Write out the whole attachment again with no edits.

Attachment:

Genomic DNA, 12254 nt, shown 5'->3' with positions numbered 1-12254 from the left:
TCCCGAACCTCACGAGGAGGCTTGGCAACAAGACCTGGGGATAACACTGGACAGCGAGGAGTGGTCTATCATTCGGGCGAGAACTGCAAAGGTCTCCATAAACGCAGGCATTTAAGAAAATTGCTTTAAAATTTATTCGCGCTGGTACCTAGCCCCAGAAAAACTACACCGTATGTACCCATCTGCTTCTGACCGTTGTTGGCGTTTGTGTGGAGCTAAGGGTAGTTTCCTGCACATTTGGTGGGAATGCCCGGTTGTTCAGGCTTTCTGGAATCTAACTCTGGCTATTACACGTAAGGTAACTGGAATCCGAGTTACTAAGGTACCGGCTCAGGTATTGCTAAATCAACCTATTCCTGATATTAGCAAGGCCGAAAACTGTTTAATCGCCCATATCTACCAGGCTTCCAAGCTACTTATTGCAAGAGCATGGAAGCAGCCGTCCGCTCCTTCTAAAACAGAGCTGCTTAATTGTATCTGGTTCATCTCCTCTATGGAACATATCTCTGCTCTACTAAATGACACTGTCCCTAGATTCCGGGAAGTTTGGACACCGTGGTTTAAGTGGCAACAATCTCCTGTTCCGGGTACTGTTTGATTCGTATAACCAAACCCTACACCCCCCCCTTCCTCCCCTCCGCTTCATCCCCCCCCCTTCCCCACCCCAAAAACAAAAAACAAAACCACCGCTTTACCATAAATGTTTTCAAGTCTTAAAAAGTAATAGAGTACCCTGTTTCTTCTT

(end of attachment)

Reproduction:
Genomic DNA, 12254 nt, shown 5'->3' with positions numbered 1-12254 from the left:
TCCCGAACCTCACGAGGAGGCTTGGCAACAAGACCTGGGGATAACACTGGACAGCGAGGAGTGGTCTATCATTCGGGCGAGAACTGCAAAGGTCTCCATAAACGCAGGCATTTAAGAAAATTGCTTTAAAATTTATTCGCGCTGGTACCTAGCCCCAGAAAAACTACACCGTATGTACCCATCTGCTTCTGACCGTTGTTGGCGTTTGTGTGGAGCTAAGGGTAGTTTCCTGCACATTTGGTGGGAATGCCCGGTTGTTCAGGCTTTCTGGAATCTAACTCTGGCTATTACACGTAAGGTAACTGGAATCCGAGTTACTAAGGTACCGGCTCAGGTATTGCTAAATCAACCTATTCCTGATATTAGCAAGGCCGAAAACTGTTTAATCGCCCATATCTACCAGGCTTCCAAGCTACTTATTGCAAGAGCATGGAAGCAGCCGTCCGCTCCTTCTAAAACAGAGCTGCTTAATTGTATCTGGTTCATCTCCTCTATGGAACATATCTCTGCTCTACTAAATGACACTGTCCCTAGATTCCGGGAAGTTTGGACACCGTGGTTTAAGTGGCAACAATCTCCTGTTCCGGGTACTGTTTGATTCGTATAACCAAACCCTACACCCCCCCCTTCCTCCCCTCCGCTTCATCCCCCCCCCTTCCCCACCCCAAAAACAAAAAACAAAACCACCGCTTTACCATAAATGTTTTCAAGTCTTAAAAAGTAATAGAGTACCCTGTTTCTTCTT